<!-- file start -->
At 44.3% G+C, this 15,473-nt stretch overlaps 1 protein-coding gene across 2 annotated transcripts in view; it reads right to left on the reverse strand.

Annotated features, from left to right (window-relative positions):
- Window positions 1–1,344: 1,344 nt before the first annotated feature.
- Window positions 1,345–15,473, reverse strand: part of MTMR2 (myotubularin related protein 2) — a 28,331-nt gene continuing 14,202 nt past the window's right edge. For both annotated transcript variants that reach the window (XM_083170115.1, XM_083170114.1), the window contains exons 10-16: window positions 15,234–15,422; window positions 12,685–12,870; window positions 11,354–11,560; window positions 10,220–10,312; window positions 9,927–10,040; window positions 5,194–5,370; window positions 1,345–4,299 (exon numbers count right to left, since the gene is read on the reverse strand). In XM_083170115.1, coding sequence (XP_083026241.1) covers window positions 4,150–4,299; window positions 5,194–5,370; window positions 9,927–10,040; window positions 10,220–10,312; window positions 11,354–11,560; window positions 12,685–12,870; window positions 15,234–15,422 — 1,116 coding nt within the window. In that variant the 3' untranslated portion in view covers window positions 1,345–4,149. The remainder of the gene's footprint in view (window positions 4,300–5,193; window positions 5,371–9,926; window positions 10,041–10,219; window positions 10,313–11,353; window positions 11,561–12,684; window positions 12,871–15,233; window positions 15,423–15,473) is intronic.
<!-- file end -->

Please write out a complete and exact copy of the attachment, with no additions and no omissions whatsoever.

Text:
At 44.3% G+C, this 15,473-nt stretch overlaps 1 protein-coding gene across 2 annotated transcripts in view; it reads right to left on the reverse strand.

Annotated features, from left to right (window-relative positions):
- Window positions 1–1,344: 1,344 nt before the first annotated feature.
- Window positions 1,345–15,473, reverse strand: part of MTMR2 (myotubularin related protein 2) — a 28,331-nt gene continuing 14,202 nt past the window's right edge. For both annotated transcript variants that reach the window (XM_083170115.1, XM_083170114.1), the window contains exons 10-16: window positions 15,234–15,422; window positions 12,685–12,870; window positions 11,354–11,560; window positions 10,220–10,312; window positions 9,927–10,040; window positions 5,194–5,370; window positions 1,345–4,299 (exon numbers count right to left, since the gene is read on the reverse strand). In XM_083170115.1, coding sequence (XP_083026241.1) covers window positions 4,150–4,299; window positions 5,194–5,370; window positions 9,927–10,040; window positions 10,220–10,312; window positions 11,354–11,560; window positions 12,685–12,870; window positions 15,234–15,422 — 1,116 coding nt within the window. In that variant the 3' untranslated portion in view covers window positions 1,345–4,149. The remainder of the gene's footprint in view (window positions 4,300–5,193; window positions 5,371–9,926; window positions 10,041–10,219; window positions 10,313–11,353; window positions 11,561–12,684; window positions 12,871–15,233; window positions 15,423–15,473) is intronic.